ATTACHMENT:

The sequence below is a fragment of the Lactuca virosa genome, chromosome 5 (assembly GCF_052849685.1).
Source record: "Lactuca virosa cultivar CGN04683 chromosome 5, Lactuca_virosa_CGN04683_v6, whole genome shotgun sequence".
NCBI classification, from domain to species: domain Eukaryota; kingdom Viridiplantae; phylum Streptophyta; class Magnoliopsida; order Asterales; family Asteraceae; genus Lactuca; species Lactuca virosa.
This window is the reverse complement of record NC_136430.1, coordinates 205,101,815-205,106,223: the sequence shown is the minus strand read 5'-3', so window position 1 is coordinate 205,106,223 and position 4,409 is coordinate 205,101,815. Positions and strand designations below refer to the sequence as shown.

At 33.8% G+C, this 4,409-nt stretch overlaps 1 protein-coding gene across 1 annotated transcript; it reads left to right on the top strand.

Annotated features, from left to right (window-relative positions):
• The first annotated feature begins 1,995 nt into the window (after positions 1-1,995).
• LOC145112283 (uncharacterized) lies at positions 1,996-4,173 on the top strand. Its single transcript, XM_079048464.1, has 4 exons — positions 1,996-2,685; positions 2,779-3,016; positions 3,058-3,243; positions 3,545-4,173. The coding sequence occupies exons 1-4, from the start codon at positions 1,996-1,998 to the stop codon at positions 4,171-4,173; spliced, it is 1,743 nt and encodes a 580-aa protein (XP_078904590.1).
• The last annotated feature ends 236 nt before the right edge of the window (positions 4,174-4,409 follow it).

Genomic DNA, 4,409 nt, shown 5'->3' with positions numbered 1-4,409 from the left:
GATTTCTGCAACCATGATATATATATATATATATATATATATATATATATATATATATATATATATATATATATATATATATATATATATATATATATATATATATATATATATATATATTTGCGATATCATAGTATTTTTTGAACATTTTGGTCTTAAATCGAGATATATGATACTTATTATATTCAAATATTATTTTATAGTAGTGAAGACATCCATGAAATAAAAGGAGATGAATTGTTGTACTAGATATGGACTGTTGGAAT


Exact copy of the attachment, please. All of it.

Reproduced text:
The sequence below is a fragment of the Lactuca virosa genome, chromosome 5 (assembly GCF_052849685.1).
Source record: "Lactuca virosa cultivar CGN04683 chromosome 5, Lactuca_virosa_CGN04683_v6, whole genome shotgun sequence".
NCBI classification, from domain to species: domain Eukaryota; kingdom Viridiplantae; phylum Streptophyta; class Magnoliopsida; order Asterales; family Asteraceae; genus Lactuca; species Lactuca virosa.
This window is the reverse complement of record NC_136430.1, coordinates 205,101,815-205,106,223: the sequence shown is the minus strand read 5'-3', so window position 1 is coordinate 205,106,223 and position 4,409 is coordinate 205,101,815. Positions and strand designations below refer to the sequence as shown.

At 33.8% G+C, this 4,409-nt stretch overlaps 1 protein-coding gene across 1 annotated transcript; it reads left to right on the top strand.

Annotated features, from left to right (window-relative positions):
• The first annotated feature begins 1,995 nt into the window (after positions 1-1,995).
• LOC145112283 (uncharacterized) lies at positions 1,996-4,173 on the top strand. Its single transcript, XM_079048464.1, has 4 exons — positions 1,996-2,685; positions 2,779-3,016; positions 3,058-3,243; positions 3,545-4,173. The coding sequence occupies exons 1-4, from the start codon at positions 1,996-1,998 to the stop codon at positions 4,171-4,173; spliced, it is 1,743 nt and encodes a 580-aa protein (XP_078904590.1).
• The last annotated feature ends 236 nt before the right edge of the window (positions 4,174-4,409 follow it).

Genomic DNA, 4,409 nt, shown 5'->3' with positions numbered 1-4,409 from the left:
GATTTCTGCAACCATGATATATATATATATATATATATATATATATATATATATATATATATATATATATATATATATATATATATATATATATATATATATATATATATATATATATATTTGCGATATCATAGTATTTTTTGAACATTTTGGTCTTAAATCGAGATATATGATACTTATTATATTCAAATATTATTTTATAGTAGTGAAGACATCCATGAAATAAAAGGAGATGAATTGTTGTACTAGATATGGACTGTTGGAAT